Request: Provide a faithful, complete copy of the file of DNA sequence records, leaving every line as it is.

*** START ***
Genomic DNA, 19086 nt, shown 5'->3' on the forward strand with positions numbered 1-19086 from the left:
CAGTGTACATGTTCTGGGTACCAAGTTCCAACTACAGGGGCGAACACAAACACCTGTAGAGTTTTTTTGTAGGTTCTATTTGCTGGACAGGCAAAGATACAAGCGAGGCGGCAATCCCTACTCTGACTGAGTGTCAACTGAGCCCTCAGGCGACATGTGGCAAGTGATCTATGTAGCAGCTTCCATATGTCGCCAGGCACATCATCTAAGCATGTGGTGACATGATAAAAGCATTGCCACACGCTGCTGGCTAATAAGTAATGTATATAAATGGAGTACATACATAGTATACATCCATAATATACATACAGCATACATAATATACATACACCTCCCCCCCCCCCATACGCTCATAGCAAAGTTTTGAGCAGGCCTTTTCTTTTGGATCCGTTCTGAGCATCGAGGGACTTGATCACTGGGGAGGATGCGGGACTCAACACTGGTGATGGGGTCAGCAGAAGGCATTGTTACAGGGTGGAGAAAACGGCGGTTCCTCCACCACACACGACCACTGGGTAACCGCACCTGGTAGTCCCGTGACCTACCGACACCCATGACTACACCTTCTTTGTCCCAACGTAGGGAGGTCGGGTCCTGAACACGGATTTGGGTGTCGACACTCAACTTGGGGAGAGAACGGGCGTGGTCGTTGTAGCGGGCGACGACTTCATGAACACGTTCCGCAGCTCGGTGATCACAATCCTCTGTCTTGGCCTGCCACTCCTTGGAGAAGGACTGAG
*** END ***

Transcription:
Genomic DNA, 19086 nt, shown 5'->3' on the forward strand with positions numbered 1-19086 from the left:
CAGTGTACATGTTCTGGGTACCAAGTTCCAACTACAGGGGCGAACACAAACACCTGTAGAGTTTTTTTGTAGGTTCTATTTGCTGGACAGGCAAAGATACAAGCGAGGCGGCAATCCCTACTCTGACTGAGTGTCAACTGAGCCCTCAGGCGACATGTGGCAAGTGATCTATGTAGCAGCTTCCATATGTCGCCAGGCACATCATCTAAGCATGTGGTGACATGATAAAAGCATTGCCACACGCTGCTGGCTAATAAGTAATGTATATAAATGGAGTACATACATAGTATACATCCATAATATACATACAGCATACATAATATACATACACCTCCCCCCCCCCCATACGCTCATAGCAAAGTTTTGAGCAGGCCTTTTCTTTTGGATCCGTTCTGAGCATCGAGGGACTTGATCACTGGGGAGGATGCGGGACTCAACACTGGTGATGGGGTCAGCAGAAGGCATTGTTACAGGGTGGAGAAAACGGCGGTTCCTCCACCACACACGACCACTGGGTAACCGCACCTGGTAGTCCCGTGACCTACCGACACCCATGACTACACCTTCTTTGTCCCAACGTAGGGAGGTCGGGTCCTGAACACGGATTTGGGTGTCGACACTCAACTTGGGGAGAGAACGGGCGTGGTCGTTGTAGCGGGCGACGACTTCATGAACACGTTCCGCAGCTCGGTGATCACAATCCTCTGTCTTGGCCTGCCACTCCTTGGAGAAGGACTGAG